The study cohort was chosen on the basis of relevance to the aims of this study and existing evidence on the potential association between the exposure variable (pharmacogenetic polymorphism) and the study outcome (hospitalization rate). The inclusion criteria for the study cohort were: 1) physician diagnosis of chronic cardiovascular condition (congestive heart failure, coronary atherosclerosis, cardiac dysrhythmias, and history of acute coronary syndromes); 2) drug regimen consisting of 5 or more prescription medications; and 3) age ≥65 years of age. Patients who satisfied at least one item from the following exclusion criteria list did not take part in the study: 1) previously having pharmacogenetic testing; 2) a diagnosis of current malabsorption syndrome; 3) currently receiving treatment for or diagnosed with cancer; 4) current diagnosis of malnourishment; 5) a history of organ transplant; 6) receiving intravenous antibiotics or immunosuppressant medications; and 7) chronic liver disease. The exclusion criteria were chosen to minimize bias caused by other factors which may potentially affect drug metabolism in addition to pharmacogenetic polymorphism such as liver disease, malnutrition, or malabsorption. Overall, 6 cases and 6 controls were enrolled in this pilot study. All participants provided written informed consent.

Sociodemographic profile

The demographic profile included age, gender, race, ethnicity, income, and number of years spent in school. Age group, gender (female, male), race (Blacks, Whites, Asians, other), and ethnicity (Hispanic, non-Hispanic) were used to match cases and controls. The social profile consisted of variables that were associated with higher hospitalization risk including marital status, presence of caregiver, insurance coverage, and number of people in the household.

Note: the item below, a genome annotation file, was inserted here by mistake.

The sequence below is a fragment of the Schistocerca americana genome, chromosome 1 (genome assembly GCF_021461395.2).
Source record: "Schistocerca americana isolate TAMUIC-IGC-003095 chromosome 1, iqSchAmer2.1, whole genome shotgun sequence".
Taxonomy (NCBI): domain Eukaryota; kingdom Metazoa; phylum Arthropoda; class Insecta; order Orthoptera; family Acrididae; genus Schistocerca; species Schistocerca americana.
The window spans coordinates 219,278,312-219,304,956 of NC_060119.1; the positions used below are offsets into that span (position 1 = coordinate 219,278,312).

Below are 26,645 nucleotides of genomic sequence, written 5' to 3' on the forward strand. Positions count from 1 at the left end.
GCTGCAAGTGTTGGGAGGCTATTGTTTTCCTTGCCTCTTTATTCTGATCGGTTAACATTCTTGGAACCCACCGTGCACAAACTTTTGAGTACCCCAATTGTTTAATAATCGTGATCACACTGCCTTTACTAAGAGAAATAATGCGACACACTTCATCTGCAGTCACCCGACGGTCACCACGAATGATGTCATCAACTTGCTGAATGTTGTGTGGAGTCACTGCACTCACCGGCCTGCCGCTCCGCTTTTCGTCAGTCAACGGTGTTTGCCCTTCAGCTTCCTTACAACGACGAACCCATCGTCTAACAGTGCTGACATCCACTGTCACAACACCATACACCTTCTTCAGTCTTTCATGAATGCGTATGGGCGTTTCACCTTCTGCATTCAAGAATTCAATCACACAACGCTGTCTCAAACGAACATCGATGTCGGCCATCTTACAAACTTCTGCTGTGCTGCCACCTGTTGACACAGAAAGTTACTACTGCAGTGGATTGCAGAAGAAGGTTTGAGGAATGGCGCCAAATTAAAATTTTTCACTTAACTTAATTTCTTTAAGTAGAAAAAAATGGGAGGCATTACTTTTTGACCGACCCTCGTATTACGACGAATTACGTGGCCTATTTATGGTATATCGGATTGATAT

Clinical and behavioral profile

The clinical profile was ascertained on the basis of a comprehensive review of disease history of the patients and comprised hospital utilization over the last 5 years, comorbidities, disease severity, medication regimen, body mass index (BMI), and geriatric syndromes including frailty. Overall disease severity was gauged using the CDS which was developed as an integrative indicator of illness severity in people with multiple comorbidities.25 CDS accounts for the number of different chronic diseases, complexity of medication regimen, and presence of potentially life-threatening or progressive diseases.26 In several studies, CDS was shown to predict hospitalization and mortality in the following year.27,28 CDS was found to be an effective means to control for confounding comorbidities in various epidemiological studies.29 Previous studies showed that CDS can be reliably generated from electronic medical record data.27,28 CDS ≥7 was associated with 5-fold increase in 1-year hospitalization risk.27 It was used in this study for matching cases with controls along with age, gender, race and ethnicity.